I enjoyed reading “The Pursuit of Italy, a history of its land, regions, and peoples” by David Gilmour , published by Penguin in 2011.
David Gilmour is an historian with a point of view, and the title gives his point of view away. He has doubts about whether Italy should ever have been united as one country, because it is so diverse in geography, history, language and ethnicity.
He quotes a statistic t that ,when Italy was united in  1861, only 2.5% of its inhabitants spoke  present day Italian(which is the original language of Tuscany).
Italians ,though grouped in a series of small states, had been the richest people in Europe from the early Middle Ages to the end of the sixteenth century. In the years after unification in 1861 it was one of the poorest, and remained so almost until the mid twentieth century.   
He particularly regrets the demise of the Republic of Venice, which had lasted over 1000 years, but which was  dissolved and handed over to Austria by Napoleon.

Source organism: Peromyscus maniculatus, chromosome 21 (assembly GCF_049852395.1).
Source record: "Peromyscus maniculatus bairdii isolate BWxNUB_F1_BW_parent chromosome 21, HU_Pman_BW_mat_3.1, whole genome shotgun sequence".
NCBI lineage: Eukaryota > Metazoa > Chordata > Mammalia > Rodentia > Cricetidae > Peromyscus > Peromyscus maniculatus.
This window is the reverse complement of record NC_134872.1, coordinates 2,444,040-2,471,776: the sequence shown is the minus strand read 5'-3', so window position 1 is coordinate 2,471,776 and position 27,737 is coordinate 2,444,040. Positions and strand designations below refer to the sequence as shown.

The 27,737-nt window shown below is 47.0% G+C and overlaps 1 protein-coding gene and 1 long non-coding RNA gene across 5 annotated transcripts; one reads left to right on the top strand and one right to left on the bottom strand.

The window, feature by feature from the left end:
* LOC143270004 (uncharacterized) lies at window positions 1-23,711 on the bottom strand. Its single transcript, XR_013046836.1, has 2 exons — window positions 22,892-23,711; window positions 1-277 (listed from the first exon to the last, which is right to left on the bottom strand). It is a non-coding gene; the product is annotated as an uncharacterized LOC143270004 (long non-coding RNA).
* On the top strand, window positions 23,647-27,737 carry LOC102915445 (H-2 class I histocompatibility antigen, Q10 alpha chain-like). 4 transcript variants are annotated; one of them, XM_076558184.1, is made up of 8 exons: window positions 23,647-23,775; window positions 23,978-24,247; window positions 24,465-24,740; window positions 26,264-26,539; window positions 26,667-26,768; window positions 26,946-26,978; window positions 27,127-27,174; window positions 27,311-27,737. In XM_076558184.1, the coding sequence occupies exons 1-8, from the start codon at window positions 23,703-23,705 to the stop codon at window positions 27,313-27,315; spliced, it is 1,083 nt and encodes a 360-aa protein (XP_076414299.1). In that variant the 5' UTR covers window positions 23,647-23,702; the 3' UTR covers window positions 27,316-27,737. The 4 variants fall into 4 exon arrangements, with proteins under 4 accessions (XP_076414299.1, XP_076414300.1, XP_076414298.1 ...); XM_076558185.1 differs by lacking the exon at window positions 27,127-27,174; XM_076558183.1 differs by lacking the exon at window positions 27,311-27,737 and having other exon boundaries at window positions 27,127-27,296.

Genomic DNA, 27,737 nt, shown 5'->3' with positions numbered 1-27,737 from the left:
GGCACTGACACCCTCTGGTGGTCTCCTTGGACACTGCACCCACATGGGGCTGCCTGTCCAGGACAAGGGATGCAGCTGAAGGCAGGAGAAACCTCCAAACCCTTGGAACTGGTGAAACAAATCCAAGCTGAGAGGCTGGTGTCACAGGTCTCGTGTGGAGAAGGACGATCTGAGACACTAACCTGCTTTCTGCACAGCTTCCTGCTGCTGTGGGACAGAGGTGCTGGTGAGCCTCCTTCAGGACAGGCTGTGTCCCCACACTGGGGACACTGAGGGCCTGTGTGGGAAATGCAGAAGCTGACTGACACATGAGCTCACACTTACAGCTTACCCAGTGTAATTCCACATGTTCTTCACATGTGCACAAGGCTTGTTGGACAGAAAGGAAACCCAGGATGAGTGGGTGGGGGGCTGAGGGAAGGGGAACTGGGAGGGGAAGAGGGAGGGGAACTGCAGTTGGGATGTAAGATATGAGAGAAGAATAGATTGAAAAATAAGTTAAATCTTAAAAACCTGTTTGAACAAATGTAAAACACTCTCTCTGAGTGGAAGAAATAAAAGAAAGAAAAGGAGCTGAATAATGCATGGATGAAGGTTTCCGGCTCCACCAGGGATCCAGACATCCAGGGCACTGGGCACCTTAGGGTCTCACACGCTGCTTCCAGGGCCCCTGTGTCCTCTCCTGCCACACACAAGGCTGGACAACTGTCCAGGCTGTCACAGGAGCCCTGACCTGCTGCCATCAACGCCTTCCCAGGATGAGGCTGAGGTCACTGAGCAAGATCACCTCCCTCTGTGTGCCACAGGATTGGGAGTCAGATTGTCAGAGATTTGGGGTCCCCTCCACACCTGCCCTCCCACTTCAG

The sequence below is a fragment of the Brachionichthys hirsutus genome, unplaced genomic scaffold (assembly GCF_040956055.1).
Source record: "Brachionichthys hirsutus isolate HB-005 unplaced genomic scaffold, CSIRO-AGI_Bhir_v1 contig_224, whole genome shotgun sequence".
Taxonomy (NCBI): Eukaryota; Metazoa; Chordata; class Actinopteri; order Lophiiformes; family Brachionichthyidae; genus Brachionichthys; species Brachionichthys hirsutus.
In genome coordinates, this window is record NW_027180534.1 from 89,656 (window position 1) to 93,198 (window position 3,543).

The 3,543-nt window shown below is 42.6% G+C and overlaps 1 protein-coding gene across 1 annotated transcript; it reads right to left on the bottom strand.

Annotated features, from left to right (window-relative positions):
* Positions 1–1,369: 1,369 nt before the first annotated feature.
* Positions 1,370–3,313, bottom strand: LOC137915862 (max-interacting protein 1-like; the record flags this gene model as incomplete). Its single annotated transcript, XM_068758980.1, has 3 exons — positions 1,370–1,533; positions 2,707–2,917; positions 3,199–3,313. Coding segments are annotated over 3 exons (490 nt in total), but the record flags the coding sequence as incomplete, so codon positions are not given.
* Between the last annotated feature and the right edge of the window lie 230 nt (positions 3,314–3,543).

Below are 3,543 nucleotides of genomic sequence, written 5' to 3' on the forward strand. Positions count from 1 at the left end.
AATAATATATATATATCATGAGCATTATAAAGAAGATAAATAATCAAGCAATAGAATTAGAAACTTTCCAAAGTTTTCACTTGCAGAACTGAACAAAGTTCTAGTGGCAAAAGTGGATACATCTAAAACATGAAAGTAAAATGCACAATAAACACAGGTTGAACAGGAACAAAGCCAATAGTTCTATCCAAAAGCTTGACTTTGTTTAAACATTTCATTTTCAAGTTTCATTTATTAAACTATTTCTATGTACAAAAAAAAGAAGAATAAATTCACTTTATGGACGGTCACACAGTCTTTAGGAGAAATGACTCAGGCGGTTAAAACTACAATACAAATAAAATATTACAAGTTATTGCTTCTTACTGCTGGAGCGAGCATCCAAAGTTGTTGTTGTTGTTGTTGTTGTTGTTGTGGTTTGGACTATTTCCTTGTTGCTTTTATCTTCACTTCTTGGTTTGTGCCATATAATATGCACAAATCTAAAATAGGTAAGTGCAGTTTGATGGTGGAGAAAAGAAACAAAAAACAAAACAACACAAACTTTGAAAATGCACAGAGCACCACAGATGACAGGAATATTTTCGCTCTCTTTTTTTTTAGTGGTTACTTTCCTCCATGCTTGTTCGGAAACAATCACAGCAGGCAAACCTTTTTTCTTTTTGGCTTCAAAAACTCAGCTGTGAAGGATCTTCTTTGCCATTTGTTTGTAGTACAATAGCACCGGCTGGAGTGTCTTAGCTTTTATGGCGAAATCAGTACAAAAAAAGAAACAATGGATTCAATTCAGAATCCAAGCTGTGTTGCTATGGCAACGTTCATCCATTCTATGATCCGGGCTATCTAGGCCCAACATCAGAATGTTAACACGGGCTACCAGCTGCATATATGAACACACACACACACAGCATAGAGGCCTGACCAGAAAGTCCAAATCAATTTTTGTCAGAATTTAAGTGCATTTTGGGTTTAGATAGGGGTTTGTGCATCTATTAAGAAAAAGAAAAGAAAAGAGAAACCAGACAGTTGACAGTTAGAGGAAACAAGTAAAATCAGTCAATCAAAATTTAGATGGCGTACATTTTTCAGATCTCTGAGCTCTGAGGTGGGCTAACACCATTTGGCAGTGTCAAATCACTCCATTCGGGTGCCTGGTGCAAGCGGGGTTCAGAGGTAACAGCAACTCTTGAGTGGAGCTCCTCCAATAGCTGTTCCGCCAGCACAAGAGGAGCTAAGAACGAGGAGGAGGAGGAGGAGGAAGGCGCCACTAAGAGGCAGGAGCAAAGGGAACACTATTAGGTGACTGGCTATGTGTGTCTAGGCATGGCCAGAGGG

The rule of Italy by a series of independent states was not regressive.
 Tuscany was the first state in Europe to abolish the death penalty. Gilmour argues that the legal system on Naples and Sicily was more tolerant than the Piedmontese system that was imposed, after the Neapolitan Bourbon King of Naples and Sicily had been dethroned by Garibaldi,  and a union with the rest of Italy put through in a  dubious referendum.
The central challenge facing the liberal elite that became the governors of united Italy after 1861 was to forge the diverse people of the peninsula in a single united people. Waging war was their chosen method.
 Harsh colonial campaigns were waged in Eritrea and Libya.  Italy went to war against Austria in  1915, even though Austria was willing to concede all its demands. Mussolini repeated the mistake in 1940.
Whereas the prevailing ideology of Italy from 1861 to 1945 was aggressively nationalistic, the prevailing ideology,from 1945 until very recently, has been anti nationalistic, and European in orientation.
 But not everything in post war Italy was perfect. Extravagance became a feature of public life. Italy now has the best paid parliamentarians in Europe.
This book helps a reader to understand some of the challenges facing Italy today as it seeks to get its people to support the measures necessary control its huge public debt.